|Red pine cones in gift basket|
Then, yesterday, I wrote about shopping for gardeners and "viola" (don't call me Viola), all things pine cone came to mind.
Pine cone prep:
- Bend over and pick pine cones off the ground and put in a sack. (Don't you love instructions that tell you the obvious? It's for those folks where obvious isn't in their genetic make-up.)
- Put in a plastic bag, tie and put in the freezer over night. (Kills insects)
- Lay waxed paper on a cookie sheet, preheat oven to 150 (or low), lay pine cones in a single layer, not touching and heat until they open (check every 15 minutes.) Take out and let them return to room temperature. If you're not in a hurry, simply let them sit in the house a few days without heating in the oven.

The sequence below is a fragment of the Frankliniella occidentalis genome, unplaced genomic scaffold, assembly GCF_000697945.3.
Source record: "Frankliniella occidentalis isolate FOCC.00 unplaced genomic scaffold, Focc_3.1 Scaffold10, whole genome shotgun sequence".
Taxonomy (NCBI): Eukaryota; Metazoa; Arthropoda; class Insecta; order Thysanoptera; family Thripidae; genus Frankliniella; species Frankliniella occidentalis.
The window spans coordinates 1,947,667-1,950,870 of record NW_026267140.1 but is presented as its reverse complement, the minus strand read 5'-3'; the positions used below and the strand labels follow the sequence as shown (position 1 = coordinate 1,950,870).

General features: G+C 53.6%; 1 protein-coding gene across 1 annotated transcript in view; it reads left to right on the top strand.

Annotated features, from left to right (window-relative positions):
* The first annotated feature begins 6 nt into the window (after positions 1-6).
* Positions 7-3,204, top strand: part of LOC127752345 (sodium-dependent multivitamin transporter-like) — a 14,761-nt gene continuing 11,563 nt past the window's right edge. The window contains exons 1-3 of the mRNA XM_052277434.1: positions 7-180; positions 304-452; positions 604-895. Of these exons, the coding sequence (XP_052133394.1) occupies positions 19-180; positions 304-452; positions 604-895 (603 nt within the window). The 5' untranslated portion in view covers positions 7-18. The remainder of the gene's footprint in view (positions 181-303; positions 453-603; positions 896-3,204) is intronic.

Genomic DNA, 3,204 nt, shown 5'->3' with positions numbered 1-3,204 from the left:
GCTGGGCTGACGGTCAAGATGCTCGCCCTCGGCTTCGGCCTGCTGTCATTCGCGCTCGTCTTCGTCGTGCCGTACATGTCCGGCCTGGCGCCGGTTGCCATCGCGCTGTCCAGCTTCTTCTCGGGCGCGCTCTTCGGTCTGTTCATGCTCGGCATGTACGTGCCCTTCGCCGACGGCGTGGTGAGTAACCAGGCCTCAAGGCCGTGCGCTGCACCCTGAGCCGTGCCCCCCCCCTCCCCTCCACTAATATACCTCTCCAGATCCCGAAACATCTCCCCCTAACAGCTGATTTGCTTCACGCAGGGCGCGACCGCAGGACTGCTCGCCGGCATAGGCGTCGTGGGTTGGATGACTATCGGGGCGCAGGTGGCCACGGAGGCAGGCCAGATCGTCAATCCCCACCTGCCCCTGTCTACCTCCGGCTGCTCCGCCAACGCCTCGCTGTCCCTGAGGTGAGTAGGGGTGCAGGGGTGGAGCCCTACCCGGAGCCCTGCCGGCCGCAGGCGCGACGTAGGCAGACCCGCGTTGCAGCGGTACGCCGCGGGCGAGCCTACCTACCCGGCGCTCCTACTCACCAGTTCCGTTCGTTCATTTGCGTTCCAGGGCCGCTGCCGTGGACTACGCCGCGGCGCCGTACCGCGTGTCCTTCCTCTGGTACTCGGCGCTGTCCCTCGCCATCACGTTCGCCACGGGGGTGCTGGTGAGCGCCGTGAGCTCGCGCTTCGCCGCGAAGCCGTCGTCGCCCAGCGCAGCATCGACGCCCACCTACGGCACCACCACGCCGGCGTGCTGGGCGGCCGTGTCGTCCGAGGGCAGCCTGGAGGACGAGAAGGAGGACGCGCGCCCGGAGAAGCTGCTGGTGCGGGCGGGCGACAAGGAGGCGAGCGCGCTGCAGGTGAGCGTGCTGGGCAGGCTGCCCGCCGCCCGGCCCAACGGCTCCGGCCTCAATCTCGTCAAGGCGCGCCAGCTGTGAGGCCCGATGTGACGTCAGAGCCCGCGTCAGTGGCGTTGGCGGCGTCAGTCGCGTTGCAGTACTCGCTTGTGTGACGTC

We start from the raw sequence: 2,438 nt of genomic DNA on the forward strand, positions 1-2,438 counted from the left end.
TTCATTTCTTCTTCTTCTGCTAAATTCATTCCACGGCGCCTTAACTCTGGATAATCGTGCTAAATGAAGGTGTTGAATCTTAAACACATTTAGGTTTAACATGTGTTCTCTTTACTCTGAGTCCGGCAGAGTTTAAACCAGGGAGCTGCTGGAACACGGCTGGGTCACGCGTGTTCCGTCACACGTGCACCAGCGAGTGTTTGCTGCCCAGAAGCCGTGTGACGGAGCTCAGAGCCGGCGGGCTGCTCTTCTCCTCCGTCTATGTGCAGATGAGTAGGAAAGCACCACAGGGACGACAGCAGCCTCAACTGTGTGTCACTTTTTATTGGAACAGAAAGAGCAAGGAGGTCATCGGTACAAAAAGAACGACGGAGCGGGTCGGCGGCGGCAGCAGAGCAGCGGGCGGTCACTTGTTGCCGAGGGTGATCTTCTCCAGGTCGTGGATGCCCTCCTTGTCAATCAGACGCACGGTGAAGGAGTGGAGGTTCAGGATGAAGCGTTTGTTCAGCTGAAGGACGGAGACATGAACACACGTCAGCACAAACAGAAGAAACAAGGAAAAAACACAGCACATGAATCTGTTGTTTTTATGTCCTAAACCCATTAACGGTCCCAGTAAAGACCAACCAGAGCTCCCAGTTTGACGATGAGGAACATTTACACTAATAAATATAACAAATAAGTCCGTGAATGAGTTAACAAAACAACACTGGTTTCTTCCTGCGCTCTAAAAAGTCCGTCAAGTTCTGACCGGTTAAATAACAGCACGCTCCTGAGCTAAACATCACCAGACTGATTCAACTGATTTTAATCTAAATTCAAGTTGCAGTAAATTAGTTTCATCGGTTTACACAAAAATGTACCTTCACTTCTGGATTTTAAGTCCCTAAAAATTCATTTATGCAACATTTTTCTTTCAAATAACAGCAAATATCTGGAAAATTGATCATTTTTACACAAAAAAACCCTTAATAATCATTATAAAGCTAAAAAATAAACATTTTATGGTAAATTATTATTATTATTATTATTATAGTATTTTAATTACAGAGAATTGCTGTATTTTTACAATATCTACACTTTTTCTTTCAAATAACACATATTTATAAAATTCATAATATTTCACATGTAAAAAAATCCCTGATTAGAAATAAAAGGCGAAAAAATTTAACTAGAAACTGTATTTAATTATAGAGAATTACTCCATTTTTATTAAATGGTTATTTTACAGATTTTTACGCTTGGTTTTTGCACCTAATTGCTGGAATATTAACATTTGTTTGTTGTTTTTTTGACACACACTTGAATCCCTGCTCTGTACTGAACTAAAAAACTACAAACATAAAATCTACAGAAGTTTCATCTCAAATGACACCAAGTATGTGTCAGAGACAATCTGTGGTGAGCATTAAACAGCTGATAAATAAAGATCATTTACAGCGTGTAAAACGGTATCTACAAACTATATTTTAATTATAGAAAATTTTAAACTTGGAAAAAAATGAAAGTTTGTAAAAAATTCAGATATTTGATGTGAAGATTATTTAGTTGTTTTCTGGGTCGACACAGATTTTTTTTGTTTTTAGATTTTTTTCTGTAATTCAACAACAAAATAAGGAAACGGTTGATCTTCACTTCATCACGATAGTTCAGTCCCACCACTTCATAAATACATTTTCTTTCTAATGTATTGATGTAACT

1. I spray painted a bunch of pine cones the other day. Granted it's not an Eco friendly craft. I used bright red, hunter green, chartreuse green, pink, teal, silver, gold, yellow, black and blue. I've been using them in my daughter's wine gift baskets. They would also look pretty tied to packages or heaped in a basket.
Easy way to do this is wrap a wire around the stem end. Put on a plastic glove, hold by wire and spray paint, hang by wire and let dry. I recommend wearing a mask so you won't breath fumes.
|I received a bag of these from my Granddaughter, |
Katherine, many years ago.
3. Do the Elmer's thing and roll in glitter. Add a wire and hang on the Christmas tree.
4. Kids love to take pine cones, pipe cleaners, construction paper, glue and glitter and make snowmen, Santa, elves and odd indistinguishable objects only a 5 years old can imagine. And those objects will be dutifully hung on Christmas trees for years.
Some pine cones have a fragrance of pine once they've been warmed. A bowl full may fragrance up your home.
Remember almost every pine cone will have sap and the sap will always be sticky and be impossible to remove from fabric. My advice is cover your table with an old plastic tablecloth before crafting. Fingernail polish remover takes it off your hands.